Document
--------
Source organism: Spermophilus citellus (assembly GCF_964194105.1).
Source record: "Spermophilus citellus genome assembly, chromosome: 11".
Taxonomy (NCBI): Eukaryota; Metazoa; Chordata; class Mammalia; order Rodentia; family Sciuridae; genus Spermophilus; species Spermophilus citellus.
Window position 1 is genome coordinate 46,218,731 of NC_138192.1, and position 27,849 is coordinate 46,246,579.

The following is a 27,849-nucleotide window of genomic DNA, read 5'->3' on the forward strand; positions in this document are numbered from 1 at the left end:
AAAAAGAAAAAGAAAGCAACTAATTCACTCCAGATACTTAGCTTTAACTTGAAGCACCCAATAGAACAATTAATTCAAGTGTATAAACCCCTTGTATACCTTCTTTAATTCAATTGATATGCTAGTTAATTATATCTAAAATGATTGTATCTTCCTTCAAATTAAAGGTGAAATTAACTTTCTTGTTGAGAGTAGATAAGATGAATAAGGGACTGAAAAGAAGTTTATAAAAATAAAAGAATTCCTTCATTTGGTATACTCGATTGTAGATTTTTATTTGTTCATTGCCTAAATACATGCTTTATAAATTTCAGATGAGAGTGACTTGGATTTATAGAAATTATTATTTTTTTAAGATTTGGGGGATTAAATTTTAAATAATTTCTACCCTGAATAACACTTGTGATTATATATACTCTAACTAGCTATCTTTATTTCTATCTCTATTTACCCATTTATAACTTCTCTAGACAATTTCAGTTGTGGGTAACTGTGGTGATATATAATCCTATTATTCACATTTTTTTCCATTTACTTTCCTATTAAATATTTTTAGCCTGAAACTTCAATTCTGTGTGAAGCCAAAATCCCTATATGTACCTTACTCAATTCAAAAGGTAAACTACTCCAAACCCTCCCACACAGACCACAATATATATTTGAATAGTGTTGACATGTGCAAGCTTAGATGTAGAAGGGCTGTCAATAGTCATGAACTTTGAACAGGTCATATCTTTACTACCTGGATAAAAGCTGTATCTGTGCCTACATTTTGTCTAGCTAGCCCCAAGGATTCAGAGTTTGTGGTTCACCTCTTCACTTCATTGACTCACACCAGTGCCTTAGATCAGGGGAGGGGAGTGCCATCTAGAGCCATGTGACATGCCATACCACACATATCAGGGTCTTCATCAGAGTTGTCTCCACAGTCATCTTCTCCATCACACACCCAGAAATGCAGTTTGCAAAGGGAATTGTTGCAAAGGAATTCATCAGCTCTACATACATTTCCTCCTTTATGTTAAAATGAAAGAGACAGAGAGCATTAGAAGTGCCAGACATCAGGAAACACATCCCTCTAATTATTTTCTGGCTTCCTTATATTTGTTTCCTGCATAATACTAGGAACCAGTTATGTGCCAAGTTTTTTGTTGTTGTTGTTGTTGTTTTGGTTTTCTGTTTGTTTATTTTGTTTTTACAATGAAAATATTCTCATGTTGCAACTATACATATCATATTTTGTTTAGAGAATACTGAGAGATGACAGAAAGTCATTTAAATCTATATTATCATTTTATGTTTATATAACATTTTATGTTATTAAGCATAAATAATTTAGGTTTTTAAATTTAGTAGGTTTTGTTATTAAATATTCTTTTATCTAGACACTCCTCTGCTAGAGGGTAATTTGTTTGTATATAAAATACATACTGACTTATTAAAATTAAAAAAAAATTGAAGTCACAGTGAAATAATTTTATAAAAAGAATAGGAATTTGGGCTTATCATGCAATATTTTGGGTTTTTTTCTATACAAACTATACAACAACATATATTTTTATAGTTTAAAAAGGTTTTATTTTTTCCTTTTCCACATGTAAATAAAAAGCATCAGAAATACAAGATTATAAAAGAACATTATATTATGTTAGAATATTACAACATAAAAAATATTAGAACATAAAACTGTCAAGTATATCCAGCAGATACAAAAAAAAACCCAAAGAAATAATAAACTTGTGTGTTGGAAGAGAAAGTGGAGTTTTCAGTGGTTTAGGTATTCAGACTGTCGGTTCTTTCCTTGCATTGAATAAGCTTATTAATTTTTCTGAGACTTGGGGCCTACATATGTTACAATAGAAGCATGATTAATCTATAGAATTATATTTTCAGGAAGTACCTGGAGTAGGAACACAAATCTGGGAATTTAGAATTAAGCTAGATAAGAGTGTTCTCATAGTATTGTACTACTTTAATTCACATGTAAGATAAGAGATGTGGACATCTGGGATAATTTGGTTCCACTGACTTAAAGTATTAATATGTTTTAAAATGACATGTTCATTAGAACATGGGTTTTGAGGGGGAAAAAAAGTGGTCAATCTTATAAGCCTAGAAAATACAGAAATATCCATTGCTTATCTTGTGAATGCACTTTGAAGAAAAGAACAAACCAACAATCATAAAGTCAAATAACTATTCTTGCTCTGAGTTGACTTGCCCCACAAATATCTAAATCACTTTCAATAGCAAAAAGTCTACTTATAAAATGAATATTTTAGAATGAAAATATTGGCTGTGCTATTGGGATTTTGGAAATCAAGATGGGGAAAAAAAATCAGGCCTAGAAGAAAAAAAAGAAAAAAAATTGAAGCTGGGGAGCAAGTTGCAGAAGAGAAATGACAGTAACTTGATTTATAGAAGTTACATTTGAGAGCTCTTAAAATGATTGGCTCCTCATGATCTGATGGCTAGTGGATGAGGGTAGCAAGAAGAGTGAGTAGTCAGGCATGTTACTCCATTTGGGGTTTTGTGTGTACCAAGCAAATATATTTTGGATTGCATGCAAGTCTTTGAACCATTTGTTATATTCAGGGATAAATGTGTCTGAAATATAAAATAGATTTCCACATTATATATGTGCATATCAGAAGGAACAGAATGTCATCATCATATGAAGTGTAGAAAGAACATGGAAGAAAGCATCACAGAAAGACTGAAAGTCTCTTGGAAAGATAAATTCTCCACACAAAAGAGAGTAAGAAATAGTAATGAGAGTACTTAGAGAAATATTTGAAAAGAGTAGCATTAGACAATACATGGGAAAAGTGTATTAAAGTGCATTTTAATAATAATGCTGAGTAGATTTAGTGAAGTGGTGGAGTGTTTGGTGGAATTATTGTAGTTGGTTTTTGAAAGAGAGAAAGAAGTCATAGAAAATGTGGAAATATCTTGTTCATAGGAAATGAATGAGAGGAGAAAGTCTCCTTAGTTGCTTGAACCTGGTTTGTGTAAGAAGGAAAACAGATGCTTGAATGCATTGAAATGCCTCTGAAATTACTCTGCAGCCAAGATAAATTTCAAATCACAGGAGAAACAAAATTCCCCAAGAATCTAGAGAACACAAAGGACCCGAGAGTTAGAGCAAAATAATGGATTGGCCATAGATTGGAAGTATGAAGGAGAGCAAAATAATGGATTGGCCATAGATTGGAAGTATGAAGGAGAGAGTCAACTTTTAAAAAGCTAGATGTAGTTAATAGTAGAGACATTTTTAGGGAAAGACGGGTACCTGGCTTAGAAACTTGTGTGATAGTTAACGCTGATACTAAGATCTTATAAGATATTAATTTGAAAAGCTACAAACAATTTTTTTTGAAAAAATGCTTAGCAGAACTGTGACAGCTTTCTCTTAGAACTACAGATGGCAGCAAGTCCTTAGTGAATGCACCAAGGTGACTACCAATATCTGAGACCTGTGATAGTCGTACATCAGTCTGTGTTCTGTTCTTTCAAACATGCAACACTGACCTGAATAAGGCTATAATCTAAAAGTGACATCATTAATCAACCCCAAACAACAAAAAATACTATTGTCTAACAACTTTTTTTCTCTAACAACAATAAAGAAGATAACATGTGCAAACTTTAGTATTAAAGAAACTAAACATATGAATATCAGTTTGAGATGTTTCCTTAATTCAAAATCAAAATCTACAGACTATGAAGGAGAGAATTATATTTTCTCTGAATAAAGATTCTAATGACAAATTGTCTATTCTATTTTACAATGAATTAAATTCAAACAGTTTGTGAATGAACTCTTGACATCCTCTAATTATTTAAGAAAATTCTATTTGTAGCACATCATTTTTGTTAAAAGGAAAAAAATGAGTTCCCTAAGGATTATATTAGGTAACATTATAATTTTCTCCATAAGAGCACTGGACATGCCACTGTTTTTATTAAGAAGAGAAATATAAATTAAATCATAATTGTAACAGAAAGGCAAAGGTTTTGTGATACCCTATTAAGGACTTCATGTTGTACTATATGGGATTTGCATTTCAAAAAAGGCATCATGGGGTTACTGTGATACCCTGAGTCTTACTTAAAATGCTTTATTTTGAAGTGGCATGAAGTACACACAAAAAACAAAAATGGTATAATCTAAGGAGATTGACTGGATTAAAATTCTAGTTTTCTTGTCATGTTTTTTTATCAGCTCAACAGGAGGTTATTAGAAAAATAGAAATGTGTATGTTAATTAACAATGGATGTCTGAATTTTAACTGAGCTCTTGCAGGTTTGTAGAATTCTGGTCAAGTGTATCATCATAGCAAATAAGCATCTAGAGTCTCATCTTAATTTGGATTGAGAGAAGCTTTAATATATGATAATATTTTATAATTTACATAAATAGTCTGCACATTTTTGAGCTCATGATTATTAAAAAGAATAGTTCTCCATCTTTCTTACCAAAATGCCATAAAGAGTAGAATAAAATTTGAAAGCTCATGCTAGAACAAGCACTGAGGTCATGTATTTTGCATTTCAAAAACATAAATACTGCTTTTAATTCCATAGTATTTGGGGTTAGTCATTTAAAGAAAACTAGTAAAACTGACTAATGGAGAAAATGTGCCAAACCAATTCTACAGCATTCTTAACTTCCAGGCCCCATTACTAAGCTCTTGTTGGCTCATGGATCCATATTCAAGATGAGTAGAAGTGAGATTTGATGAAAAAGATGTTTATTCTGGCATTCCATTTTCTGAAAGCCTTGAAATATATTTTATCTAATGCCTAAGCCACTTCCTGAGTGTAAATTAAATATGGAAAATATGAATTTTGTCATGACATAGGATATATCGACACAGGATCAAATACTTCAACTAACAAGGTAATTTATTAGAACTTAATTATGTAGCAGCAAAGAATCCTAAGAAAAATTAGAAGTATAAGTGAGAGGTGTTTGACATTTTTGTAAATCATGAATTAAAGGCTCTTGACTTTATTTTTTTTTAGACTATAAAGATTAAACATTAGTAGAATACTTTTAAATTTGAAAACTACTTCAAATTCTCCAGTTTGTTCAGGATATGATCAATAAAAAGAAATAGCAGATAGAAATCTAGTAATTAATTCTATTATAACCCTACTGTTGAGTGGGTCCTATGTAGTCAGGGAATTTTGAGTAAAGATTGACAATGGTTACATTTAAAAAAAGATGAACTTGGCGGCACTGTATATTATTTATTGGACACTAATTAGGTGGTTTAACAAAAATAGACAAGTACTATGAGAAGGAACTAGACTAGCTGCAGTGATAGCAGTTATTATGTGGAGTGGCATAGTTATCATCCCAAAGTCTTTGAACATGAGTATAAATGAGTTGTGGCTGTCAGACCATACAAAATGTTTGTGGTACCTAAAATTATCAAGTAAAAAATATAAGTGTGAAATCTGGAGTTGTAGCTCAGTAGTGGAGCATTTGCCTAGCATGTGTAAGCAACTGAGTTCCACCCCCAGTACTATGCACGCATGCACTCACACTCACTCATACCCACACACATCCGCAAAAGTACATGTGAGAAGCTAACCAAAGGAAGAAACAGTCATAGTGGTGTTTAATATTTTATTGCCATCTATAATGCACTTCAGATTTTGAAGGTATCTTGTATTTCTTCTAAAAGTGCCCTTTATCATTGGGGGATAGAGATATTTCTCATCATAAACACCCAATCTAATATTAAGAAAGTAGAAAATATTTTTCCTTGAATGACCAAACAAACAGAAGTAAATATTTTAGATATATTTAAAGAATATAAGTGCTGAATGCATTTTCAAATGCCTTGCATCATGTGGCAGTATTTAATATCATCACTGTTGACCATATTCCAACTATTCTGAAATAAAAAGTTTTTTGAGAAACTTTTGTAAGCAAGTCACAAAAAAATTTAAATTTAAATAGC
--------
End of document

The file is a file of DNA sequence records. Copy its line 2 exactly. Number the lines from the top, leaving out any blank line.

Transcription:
Source record: "Spermophilus citellus genome assembly, chromosome: 11".